Fishing Report: Plenty of Fishing Options Are There for You

Bring Them Home: Salmon, Trout, Shad, Perch, Bass, Bluegill, Sturgeon, Channel Cats, Crab and Shrimp All Waiting for You
By Kimberly Mason / For The Chronicle
Summer fishing is heating up as the temperatures rise. Find a clear or at least dry day and head for any one of a number of rivers, streams or lakes and you’re sure to come home with something in your creel.

Stacie Kelsey, an official with the Washington Department of Fish and Wildlife’s Inland Fisheries, said a spot check this week at Kress Lake in Cowlitz County showed eight anglers with two yellow perch and two rainbows (one 16.5 inches) kept, three bluegill and one bass released.

Rivers and Streams
“The Columbia is fishing really well,” said Charles McElroy, sporting goods clerk at the Sunbird Shopping Center.

The summer chinook, also known as the June hawgs by those that like to chase after them, are really coming in, he said.

The shad are finally hitting hard.

“I talked to one guy that said they damn near filled the boat with ’em on Saturday,” McElroy said.

The steelhead are still hit and miss.

“You gotta be there when they’re coming through,” he said.

The sockeye fishing is up and sturgeon hasn’t been too bad, though the water is still a little high.

The fishing on the Cowlitz River is still doing pretty good, according to Tracy Borsom of Fish Country in Ethel.

“We are still seeing plenty of springers being caught up at Barrier Dam,” she said, adding you have to put in the time to find them.

Successful anglers are mostly using big gobs of eggs.

“We are also seeing plenty of summer run steelhead being caught at Blue Creek on down to I-5,” Borsom said. “The boaters are running divers with bait (coon shrimp or eggs) and doing quite well.  The bank anglers are having a tougher time, but they are picking a few up here and there. We are seeing a variety of baits from jig and bobber, corky and yarn, sand shrimp, steelie spoons — seems everyone is trying something different. It’s a good time to give it a try.”

Lakes and Ponds
Offut Lake is still very good, according to McElroy.

Becky Pogue at the Offut Lake Resort had a rainy but successful Father’s Day tournament this weekend.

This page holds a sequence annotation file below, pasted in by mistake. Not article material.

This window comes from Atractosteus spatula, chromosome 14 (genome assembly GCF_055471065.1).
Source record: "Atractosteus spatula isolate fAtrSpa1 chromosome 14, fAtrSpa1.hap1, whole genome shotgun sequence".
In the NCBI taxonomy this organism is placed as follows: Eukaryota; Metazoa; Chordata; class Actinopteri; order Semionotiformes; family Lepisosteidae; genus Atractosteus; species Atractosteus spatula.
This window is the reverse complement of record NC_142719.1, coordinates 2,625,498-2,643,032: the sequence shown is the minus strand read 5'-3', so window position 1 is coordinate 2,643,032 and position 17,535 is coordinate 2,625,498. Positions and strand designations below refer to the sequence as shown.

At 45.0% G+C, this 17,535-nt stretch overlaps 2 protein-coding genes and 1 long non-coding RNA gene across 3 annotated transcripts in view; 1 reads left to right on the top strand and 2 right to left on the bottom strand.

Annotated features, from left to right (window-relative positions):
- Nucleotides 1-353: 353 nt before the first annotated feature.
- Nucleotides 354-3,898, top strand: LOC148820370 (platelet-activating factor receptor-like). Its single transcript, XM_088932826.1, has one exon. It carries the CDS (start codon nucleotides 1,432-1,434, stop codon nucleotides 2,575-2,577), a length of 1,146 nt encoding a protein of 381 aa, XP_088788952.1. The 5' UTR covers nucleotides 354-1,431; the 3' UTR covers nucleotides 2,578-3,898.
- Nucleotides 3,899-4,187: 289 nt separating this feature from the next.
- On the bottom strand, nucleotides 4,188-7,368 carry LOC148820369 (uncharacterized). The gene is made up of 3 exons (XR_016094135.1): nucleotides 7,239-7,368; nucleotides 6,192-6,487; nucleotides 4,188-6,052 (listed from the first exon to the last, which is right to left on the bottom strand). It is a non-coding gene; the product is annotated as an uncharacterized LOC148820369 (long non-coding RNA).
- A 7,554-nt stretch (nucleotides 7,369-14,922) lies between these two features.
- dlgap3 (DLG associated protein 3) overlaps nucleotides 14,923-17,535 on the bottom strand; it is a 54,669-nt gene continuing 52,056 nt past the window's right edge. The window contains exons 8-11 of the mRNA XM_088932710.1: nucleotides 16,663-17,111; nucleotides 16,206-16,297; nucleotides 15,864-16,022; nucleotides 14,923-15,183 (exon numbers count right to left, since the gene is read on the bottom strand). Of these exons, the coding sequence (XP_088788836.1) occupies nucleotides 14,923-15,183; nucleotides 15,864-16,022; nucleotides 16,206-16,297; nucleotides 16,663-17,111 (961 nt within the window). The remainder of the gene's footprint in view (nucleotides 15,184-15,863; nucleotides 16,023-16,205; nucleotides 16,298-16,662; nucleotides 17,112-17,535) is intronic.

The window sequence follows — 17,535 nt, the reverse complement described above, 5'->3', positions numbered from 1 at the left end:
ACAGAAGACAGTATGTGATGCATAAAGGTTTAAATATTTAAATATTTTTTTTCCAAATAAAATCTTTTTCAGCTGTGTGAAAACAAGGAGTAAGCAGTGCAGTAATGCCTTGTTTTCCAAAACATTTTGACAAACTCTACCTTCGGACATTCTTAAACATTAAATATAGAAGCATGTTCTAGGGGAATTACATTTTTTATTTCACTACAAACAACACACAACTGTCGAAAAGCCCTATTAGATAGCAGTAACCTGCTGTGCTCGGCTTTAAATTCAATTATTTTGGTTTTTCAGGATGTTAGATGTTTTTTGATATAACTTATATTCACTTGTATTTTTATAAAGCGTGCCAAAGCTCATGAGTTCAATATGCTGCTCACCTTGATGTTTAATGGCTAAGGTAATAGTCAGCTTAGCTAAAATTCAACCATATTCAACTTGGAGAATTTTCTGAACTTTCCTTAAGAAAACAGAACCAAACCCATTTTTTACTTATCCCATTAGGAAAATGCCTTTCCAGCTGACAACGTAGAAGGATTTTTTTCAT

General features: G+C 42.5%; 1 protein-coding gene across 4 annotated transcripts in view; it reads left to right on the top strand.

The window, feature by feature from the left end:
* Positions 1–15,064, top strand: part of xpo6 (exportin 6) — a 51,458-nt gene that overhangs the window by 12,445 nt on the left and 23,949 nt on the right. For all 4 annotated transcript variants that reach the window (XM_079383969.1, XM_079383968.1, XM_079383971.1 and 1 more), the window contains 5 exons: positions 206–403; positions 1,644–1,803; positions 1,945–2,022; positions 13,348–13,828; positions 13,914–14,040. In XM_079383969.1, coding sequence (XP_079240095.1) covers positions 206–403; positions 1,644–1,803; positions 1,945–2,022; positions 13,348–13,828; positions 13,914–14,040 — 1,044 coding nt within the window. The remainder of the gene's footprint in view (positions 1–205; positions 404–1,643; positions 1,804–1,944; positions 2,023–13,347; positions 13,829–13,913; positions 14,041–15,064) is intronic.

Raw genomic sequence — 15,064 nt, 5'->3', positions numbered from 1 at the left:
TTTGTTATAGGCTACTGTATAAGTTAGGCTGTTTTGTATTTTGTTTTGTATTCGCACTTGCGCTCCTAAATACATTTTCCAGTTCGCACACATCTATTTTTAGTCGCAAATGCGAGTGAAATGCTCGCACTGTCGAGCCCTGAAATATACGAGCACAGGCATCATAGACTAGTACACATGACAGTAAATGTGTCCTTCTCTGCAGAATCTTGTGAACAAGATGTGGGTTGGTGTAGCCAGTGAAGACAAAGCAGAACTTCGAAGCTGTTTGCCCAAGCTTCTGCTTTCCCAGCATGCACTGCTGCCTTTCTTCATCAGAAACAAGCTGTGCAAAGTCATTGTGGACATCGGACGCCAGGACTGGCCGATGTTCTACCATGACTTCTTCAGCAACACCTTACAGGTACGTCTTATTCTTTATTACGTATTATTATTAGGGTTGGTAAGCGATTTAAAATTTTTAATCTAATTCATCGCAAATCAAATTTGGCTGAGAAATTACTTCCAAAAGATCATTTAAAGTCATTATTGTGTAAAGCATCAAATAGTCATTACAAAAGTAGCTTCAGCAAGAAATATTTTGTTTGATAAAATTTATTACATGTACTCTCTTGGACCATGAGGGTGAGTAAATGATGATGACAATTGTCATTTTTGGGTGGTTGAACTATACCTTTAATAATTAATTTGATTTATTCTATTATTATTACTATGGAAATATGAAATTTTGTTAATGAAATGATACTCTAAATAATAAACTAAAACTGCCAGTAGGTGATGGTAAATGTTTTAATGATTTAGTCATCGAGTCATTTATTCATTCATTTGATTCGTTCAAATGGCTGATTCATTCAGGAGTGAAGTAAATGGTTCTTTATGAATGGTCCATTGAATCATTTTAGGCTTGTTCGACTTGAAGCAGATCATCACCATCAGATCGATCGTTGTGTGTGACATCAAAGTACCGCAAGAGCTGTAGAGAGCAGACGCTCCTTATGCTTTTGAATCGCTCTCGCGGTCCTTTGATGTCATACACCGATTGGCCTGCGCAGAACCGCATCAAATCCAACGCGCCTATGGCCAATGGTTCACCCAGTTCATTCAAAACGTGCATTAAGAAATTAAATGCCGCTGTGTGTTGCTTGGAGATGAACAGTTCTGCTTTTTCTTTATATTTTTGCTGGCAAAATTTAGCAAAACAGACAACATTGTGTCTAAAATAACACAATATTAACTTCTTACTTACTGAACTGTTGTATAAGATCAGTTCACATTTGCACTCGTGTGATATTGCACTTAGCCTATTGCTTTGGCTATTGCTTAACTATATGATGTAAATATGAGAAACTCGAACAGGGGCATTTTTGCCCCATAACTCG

“Lots of fish came up,” Pogue said.

They’re trolling light pop gear and spinners or using a bit of anise or garlic oil over PowerBait on the docks.

Summit Lake in Olympia is coming on. American Lake is still good for kokanee.

“Alder Lake is OK,” McElroy said, “but the kokanee are pretty small.”

Riffe Lake came up a little this week, which is making foot access from the east end a little more challenging, but a few were heard to be pulling in some nice smallies.

“Mayfield is not real bad,” said McElroy. “They aren’t getting limits, but they’re finding some fish.”

Carlisle Lake in Onalaska is pretty decent and Swofford Pond outside Mossyrock has been OK, he said.

“The channel cats should be getting hot pretty soon.”

Mineral Lake is still slow.

Some nice bass have been hauled out of Plummer and Hayes lakes in Centralia. Hayes Lake is already very weedy, as is MacIntosh Lake in Thurston County.

Rufus Woods Lake in Douglas County east of the mountains is the place to be if you’re looking for large trout.

“Bill Herzog, also known as ‘The General,’ was over there and he caught one at 20 pounds and another at 15 pounds. The trout fishing is still halfway decent, probably due to the cold water from the spring run-offs,” McElroy said.

On the Beach
On June 26 Illwaco, La Push and Neah Bay open up for chinook and hatchery-marked coho. June 26 is also Statewide Fish Release Awareness Day.

Wednesday, June 22, the Hood Canal opens up for one more day of spot shrimp. Check the WDFW shellfish rules changes hotline for more information at (866) 880-5431.

Crabbing will open up on July 1.

“It’s a good time to grab the kids and spend the day crabbing and surf fishing,” McElroy said. “Go to Tokeland or Westport and you can crab off the docks.

You don’t need the pots if you are working off the docks, just rings. It’s less complicated and the crabbing can be very good.”
Kimberly Mason is a freelance writer based in Cinebar. She can be contacted at

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